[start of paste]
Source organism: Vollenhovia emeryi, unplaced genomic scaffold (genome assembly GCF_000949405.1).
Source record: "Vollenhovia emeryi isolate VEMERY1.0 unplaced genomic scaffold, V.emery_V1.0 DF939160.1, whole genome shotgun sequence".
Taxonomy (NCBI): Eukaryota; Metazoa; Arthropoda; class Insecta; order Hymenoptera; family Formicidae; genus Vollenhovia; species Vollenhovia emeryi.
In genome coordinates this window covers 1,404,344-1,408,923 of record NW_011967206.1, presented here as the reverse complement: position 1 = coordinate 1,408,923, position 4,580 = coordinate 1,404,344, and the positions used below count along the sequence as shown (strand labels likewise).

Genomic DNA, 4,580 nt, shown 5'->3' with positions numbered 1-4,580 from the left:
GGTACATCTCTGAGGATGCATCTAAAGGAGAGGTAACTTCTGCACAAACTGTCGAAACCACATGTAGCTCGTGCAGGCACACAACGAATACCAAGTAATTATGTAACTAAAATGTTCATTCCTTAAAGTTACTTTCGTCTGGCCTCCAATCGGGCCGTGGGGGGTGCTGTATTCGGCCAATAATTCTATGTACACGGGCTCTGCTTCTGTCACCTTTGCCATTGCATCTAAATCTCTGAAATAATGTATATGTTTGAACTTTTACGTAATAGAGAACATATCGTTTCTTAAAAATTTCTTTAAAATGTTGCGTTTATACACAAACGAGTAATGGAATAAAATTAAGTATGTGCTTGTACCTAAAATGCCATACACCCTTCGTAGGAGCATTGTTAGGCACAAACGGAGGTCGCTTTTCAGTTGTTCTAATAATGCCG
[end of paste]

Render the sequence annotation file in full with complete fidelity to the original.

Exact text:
Source organism: Vollenhovia emeryi, unplaced genomic scaffold (genome assembly GCF_000949405.1).
Source record: "Vollenhovia emeryi isolate VEMERY1.0 unplaced genomic scaffold, V.emery_V1.0 DF939160.1, whole genome shotgun sequence".
Taxonomy (NCBI): Eukaryota; Metazoa; Arthropoda; class Insecta; order Hymenoptera; family Formicidae; genus Vollenhovia; species Vollenhovia emeryi.
In genome coordinates this window covers 1,404,344-1,408,923 of record NW_011967206.1, presented here as the reverse complement: position 1 = coordinate 1,408,923, position 4,580 = coordinate 1,404,344, and the positions used below count along the sequence as shown (strand labels likewise).

Genomic DNA, 4,580 nt, shown 5'->3' with positions numbered 1-4,580 from the left:
GGTACATCTCTGAGGATGCATCTAAAGGAGAGGTAACTTCTGCACAAACTGTCGAAACCACATGTAGCTCGTGCAGGCACACAACGAATACCAAGTAATTATGTAACTAAAATGTTCATTCCTTAAAGTTACTTTCGTCTGGCCTCCAATCGGGCCGTGGGGGGTGCTGTATTCGGCCAATAATTCTATGTACACGGGCTCTGCTTCTGTCACCTTTGCCATTGCATCTAAATCTCTGAAATAATGTATATGTTTGAACTTTTACGTAATAGAGAACATATCGTTTCTTAAAAATTTCTTTAAAATGTTGCGTTTATACACAAACGAGTAATGGAATAAAATTAAGTATGTGCTTGTACCTAAAATGCCATACACCCTTCGTAGGAGCATTGTTAGGCACAAACGGAGGTCGCTTTTCAGTTGTTCTAATAATGCCG